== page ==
Colombia’s fragile peace is threatened by rural violence and the humanitarian burden of hosting Venezuelan refugees. In this excerpt from its Watch List 2019 – Second Update, Crisis Group urges the European Union and its member states to sustain strong support for the implementation of the 2016 peace accords.

This commentary is part of our Watch List 2019 – Second Update.

Almost a year into President Iván Duque’s administration, a polarised Colombia faces many obstacles in consolidating a fragile peace. Hardline elements of Duque’s administration and his Democratic Centre Party continue to take aim at the Special Jurisdiction for Peace – a rehabilitation-oriented tribunal at the core of the transitional justice arrangement reached under the November 2016 peace deal – which they argue is too lenient toward members of the Revolutionary Armed Forces of Colombia (FARC).…  Seguir leyendo »

Fighters loyal to Libya's U.N.-backed government (GNA) fire guns during clashes with forces loyal to Khalifa Haftar on the outskirts of Tripoli, Libya 25 May 2019. REUTERS / Goran Tomasevic

Watch List Updates complement International Crisis Group’s annual Watch List, most recently published in January 2019. These early-warning publications identify major conflict situations in which prompt action, driven or supported by the European Union and its member states, would generate stronger prospects for peace. The second update to the Watch List 2019 includes entries on Colombia, Ethiopia, Iran and Libya.

Crucial Reforms Languish as Colombia Seeks to Consolidate Peace

Almost a year into President Iván Duque’s administration, a polarised Colombia faces many obstacles in consolidating a fragile peace. Hardline elements of Duque’s administration and his Democratic Centre Party continue to take aim at the Special Jurisdiction for Peace – a rehabilitation-oriented tribunal at the core of the transitional justice arrangement reached under the November 2016 peace deal – which they argue is too lenient toward members of the Revolutionary Armed Forces of Colombia (FARC).…  Seguir leyendo »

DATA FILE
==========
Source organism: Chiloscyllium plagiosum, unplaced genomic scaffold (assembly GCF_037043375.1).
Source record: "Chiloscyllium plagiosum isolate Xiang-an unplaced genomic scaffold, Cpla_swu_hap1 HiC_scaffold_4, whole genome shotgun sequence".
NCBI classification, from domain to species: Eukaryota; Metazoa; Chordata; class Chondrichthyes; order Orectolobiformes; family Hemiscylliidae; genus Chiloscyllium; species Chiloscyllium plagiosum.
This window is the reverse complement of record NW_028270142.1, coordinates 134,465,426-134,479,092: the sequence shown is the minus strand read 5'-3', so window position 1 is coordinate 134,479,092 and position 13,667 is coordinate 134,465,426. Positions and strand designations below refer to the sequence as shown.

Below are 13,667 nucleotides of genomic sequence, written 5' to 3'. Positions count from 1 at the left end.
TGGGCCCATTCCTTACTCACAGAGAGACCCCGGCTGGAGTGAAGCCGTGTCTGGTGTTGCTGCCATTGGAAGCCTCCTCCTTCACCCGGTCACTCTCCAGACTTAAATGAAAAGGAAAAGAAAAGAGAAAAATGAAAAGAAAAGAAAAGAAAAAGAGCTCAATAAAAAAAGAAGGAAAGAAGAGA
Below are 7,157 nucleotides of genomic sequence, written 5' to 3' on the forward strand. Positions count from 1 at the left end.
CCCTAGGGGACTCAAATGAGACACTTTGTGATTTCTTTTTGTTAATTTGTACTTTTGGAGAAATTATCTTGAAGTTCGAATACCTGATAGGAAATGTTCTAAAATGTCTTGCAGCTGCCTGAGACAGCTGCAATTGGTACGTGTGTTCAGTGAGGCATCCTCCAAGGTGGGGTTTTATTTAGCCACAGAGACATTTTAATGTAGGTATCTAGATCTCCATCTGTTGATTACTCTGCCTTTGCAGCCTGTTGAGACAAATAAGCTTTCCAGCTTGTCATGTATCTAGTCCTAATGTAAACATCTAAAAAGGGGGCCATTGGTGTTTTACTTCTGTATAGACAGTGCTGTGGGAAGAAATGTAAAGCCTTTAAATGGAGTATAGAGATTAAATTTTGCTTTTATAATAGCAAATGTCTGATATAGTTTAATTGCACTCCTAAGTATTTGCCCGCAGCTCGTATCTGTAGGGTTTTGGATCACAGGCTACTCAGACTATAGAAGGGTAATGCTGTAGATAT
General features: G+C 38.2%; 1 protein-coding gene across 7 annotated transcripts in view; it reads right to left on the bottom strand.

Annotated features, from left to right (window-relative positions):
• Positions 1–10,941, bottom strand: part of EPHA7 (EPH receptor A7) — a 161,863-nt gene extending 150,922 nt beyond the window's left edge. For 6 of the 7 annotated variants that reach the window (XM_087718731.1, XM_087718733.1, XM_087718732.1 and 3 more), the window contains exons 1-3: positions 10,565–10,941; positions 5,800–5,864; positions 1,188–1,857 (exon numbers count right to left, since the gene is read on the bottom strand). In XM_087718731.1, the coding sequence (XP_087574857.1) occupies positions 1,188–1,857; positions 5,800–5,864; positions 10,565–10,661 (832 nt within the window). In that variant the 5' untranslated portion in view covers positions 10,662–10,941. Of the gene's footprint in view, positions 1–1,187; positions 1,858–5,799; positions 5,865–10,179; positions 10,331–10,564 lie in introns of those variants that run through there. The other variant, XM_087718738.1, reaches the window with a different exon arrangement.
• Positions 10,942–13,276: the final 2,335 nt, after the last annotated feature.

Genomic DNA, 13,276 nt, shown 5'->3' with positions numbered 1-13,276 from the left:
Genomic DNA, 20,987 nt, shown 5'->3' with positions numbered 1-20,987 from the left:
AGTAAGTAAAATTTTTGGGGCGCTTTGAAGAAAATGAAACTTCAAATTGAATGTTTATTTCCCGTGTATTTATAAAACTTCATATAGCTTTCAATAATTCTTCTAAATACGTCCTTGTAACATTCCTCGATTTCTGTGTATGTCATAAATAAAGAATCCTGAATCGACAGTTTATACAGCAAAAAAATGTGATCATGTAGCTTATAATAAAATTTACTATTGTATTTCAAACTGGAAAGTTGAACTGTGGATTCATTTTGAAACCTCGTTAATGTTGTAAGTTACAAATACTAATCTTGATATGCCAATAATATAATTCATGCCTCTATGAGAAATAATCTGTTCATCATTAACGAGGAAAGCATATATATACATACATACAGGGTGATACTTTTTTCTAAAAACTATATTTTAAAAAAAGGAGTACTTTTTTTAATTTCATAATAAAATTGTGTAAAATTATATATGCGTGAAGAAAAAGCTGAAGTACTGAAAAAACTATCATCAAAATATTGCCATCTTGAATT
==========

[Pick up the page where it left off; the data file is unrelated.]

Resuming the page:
Michael Anker Lollesgaard, Head of the United Nations Mission in support of the Hodeida Agreement (UNMHA), speaks during a press conference to welcome the handover of the port of Hodeida on 14 May 2019, in the Yemeni port city. AFP

This is International Crisis Group’s eleventh regular update on the war in Yemen. This week, we focus on the first step towards force redeployments in Hodeida and the response of the UN Security Council.

Trendline: Unilateral Redeployment

Five months after the UN brokered an agreement to demilitarise the Red Sea port city of Hodeida, there has finally been movement on the ground. Yet not everyone is happy.

Briefing the UN Security Council on 15 May, Special Envoy Martin Griffiths announced that military forces loyal to the Huthi (Ansar Allah) movement had withdrawn from the three main ports on Yemen’s Red Sea coast – Hodeida, Ras Issa and Saleef – in a first step towards implementing the Stockholm Agreement he brokered in December 2018.…  Seguir leyendo »

Crisis Group Yemen Update #10

This is Crisis Group’s tenth update on recent developments in Yemen, focusing on al-Dhale in the south. A ceasefire in Hodeida notwithstanding, violence is on the rise on other key front lines and could undermine prospects for a future peace process.